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Direct Response Marketing

Retooling Hardware

1 May, 2015 By: Doug McPherson Response

Retailers and marketers are building out the way they sell hardware products based on important feedback — what the do-it-yourselfer is telling them — plus a reinforced ratings and review program.


Hardware giant Briggs & Stratton hit the road this spring, loading up its trailer with nine new products at its headquarters in Milwaukee and making the long drive south to Arizona to conduct some marketing business at a spring training baseball games featuring, among others the Los Angeles Dodgers, Texas Rangers and Milwaukee Brewers.

“We considered it our spring training, too,” says Rick Zeckmeister, vice president of marketing and planning at Briggs & Stratton.

What was the strategy? Capture early ratings and reviews from consumers for new products.

“We take pride in listening to our consumers, but this year we wanted to take it a step further,” Zeckmeister says. “We wanted to see if what consumers told us in our quantitative research translated in the real world before the selling season began so we could set expectations.”

As consumers walked from the parking lot to the ballpark, Briggs & Stratton employees let them try out the new products.

Zeckmeister says the goal was to get 50 ratings and reviews for each product — 450 total. The result? A home run with a few feet to spare — 460 reviews plus 10 hours of video testimonials. The ratings themselves averaged an impressive 4.77 out of 5.

To top it off, between innings, Briggs & Stratton got to showcase its new mow n’ stow engine as the Racing Sausages (the Brewers’ famed mascots) competed to see who could fold the mower the fastest.

“The week really allowed us to leverage what we learned across all of our outreach efforts,” Zeckmeister says. “We can use the video footage as a selling tool when we talk with retailers or original equipment manufacturing partners and they can use the video on their websites or social media platforms. It also gave us a lot of B-roll footage for media, ads and our own promotional videos. It was truly a powerful week.”

The Consumer Says …

Marketers know they need consumer feedback, and in the hardware sector today, that appears to be especially true. Insiders say that face time with real people pays big dividends in the long run.

Doug Garnett, president of Atomic Direct, a DRTV firm in Portland, Ore., that’s behind several products in the hardware arena, says there’s a dual nature to consumers of hardware products — they know their own work but they also need help with many projects around the house.

“First, they’re very critical of demonstrations because they spend hours watching their own work,” says Garnett, a member of the Response Advisory Board. “The most successful marketing makes sure not only to demonstrate the product, but also to do so in ways that the core do-it-yourselfers will instantly understand, and in ways where those consumers won’t walk away thinking the demonstration was oversold.”

But, he adds, these consumers also need manufacturers to help them learn new projects — to become competent in new things. “People enjoy the reward of completing a project themselves, but since far fewer work with their hands in their jobs, or have parents who work with their hands, we’re facing a market with high interest but lower expertise than in the past,” Garnett says.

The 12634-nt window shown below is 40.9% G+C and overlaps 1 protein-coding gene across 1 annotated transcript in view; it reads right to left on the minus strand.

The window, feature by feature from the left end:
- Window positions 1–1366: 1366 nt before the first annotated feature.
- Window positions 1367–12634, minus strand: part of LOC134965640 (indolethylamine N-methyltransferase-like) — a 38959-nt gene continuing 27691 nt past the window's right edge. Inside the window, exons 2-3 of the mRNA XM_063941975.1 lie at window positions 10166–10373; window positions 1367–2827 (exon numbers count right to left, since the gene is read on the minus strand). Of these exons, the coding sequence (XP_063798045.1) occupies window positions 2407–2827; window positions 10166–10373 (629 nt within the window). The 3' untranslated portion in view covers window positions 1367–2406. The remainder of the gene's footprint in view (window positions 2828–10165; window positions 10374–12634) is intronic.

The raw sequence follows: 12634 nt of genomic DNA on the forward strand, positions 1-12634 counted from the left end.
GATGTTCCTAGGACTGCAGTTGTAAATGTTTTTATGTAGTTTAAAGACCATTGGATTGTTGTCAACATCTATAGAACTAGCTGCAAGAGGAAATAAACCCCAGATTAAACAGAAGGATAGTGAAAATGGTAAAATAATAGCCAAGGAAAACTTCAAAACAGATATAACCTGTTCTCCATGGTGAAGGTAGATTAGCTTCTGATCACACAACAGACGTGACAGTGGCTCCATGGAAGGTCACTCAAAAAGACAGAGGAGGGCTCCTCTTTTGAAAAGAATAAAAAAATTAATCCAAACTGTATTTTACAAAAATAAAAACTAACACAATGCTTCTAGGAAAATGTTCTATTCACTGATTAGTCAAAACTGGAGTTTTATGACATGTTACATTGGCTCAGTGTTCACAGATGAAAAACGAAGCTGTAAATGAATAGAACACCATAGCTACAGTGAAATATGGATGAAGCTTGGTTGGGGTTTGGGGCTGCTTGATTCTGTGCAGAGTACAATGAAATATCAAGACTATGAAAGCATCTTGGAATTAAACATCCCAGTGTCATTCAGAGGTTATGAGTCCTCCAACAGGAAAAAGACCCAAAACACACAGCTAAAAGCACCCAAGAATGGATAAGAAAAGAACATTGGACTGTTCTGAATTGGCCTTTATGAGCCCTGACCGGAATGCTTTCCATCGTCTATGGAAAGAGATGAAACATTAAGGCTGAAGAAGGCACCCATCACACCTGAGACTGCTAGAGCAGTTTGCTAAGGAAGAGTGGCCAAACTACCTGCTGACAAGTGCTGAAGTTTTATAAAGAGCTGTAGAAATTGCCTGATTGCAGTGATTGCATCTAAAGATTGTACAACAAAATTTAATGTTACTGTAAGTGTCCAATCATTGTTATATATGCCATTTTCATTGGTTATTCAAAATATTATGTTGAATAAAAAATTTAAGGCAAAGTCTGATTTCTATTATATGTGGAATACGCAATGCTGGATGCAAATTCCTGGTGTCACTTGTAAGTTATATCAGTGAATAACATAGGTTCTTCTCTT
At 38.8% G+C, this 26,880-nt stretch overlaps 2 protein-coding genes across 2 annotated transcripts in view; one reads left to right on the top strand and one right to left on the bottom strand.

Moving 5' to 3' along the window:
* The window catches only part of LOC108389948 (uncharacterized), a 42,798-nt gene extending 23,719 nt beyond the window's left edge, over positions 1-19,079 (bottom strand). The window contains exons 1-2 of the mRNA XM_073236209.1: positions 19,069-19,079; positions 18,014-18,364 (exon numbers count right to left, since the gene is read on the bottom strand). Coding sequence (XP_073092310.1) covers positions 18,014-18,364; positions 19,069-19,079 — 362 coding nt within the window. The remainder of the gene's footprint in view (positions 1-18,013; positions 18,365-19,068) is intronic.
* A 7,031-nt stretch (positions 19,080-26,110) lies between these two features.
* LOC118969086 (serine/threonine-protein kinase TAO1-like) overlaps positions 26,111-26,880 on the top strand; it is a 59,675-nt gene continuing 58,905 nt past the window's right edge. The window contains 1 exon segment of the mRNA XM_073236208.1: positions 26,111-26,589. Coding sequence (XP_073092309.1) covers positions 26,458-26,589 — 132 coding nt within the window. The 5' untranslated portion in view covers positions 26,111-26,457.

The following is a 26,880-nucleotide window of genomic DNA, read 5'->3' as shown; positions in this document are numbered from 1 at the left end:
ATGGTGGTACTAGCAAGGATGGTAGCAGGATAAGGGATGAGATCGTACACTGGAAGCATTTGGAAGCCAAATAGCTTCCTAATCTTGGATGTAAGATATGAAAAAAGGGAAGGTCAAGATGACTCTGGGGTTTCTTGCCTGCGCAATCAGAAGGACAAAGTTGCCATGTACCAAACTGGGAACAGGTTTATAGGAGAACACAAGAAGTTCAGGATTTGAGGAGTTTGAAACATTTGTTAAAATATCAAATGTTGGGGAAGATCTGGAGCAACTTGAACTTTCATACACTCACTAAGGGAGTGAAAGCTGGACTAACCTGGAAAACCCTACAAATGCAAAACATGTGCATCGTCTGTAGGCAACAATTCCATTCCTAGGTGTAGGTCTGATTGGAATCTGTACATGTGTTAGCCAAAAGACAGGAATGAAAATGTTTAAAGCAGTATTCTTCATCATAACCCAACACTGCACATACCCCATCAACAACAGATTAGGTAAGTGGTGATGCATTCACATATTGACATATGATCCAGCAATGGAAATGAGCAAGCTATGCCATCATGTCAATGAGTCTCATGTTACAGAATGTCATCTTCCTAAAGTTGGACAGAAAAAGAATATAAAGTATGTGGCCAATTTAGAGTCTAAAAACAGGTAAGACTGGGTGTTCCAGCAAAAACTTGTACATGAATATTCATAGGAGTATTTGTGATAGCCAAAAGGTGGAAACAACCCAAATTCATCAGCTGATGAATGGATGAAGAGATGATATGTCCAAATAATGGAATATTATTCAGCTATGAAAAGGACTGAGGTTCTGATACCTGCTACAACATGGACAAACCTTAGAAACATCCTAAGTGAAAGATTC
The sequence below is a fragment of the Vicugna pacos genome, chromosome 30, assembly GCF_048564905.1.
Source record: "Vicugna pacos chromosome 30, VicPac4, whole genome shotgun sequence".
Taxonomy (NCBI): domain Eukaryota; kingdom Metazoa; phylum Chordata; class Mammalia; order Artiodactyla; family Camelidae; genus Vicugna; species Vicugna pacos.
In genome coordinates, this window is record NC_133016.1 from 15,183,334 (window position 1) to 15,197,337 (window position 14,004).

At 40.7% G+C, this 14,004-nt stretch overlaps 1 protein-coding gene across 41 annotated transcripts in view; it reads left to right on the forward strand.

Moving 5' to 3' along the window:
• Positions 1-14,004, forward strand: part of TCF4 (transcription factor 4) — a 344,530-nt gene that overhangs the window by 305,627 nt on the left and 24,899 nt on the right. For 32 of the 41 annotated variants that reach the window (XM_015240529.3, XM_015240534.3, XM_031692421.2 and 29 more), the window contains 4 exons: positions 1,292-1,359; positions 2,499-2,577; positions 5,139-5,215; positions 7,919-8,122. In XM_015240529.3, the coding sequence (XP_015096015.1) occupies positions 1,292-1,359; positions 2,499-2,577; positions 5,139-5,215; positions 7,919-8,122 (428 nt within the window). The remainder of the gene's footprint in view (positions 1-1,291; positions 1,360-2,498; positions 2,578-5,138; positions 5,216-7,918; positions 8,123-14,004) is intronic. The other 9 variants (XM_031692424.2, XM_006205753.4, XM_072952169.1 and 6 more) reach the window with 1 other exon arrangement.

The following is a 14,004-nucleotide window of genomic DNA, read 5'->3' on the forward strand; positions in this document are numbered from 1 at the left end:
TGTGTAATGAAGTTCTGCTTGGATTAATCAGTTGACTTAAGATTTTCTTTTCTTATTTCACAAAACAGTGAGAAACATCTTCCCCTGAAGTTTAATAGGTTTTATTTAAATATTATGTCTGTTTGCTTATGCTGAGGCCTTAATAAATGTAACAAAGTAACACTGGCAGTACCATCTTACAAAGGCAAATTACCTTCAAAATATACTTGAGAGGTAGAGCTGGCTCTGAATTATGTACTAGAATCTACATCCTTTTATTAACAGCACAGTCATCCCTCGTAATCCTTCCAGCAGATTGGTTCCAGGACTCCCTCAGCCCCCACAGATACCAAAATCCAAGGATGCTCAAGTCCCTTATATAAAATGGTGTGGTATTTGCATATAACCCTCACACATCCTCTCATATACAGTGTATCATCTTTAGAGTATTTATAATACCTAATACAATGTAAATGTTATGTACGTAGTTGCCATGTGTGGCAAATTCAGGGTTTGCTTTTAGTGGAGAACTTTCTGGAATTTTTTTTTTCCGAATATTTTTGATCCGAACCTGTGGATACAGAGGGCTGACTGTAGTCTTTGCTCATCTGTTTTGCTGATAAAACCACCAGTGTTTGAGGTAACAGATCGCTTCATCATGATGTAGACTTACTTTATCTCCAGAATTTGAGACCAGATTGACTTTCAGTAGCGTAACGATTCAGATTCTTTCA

Whitney Richardson, a social media journalist at Industry Edge, an affiliate website of this month’s National Hardware Show in Las Vegas, says the trend today is consumers wanting convenience, novelty, versatility and connectivity.

“Products involving smart-home technology to better secure and monitor homes have taken off, in part thanks to the popularity of the Nest Learning Thermostat (automatically adjusts home temperature) and Home Depot’s Wink (controls lights, blinds, locks, etc., remotely),” Richardson says.

Richardson says for power tools, manufacturers have been focusing ease of use, whether it’s lighter batteries or digital connectivity to help track measurements, or more ergonomic designs.

Garnett says Atomic Direct has introduced the “FlipOut,” (lowes.com/flipout) an innovative lithium-ion power driver that fits into tighter spaces than any of the competition.

Hardware Going Omnichannel

Richardson says the hardware category truly is going omnichannel.

“The large retail home centers have always been in the forefront, spending millions on TV, radio and digital, but now smaller companies are capitalizing on those mediums as well,” she says. “Also, non-TV media is becoming a larger part of the marketing mix — spending increased 16 percent from 2013 to 2014 in hardware.”

Rockwell Tools went omnichannel late last year with its “Tools for People That Rock” campaign to drive buzz for its home improvement tools and help customers celebrate the “people that rock” in their lives.

The campaign features live online demonstrations and marketing at Lowe’s and Menard’s; TV, radio and digital advertising; and messaging across all of Rockwell’s social and digital channels.

“Incorporating a cohesive message across different media enhanced brand awareness and lifted point-of-sale for all products,” says Lindsay Hendricks, media manager at Positec, the maker and marketer of power tools, lawn-and-garden equipment, and accessories.

Garnett says connected omnichannel campaigns are great for hardware. “But ensure the entire campaign — TV, other advertising and in-store support — is focused on the same goal with the same images and messaging. There’s a momentum you gain from this that drives far higher sales.”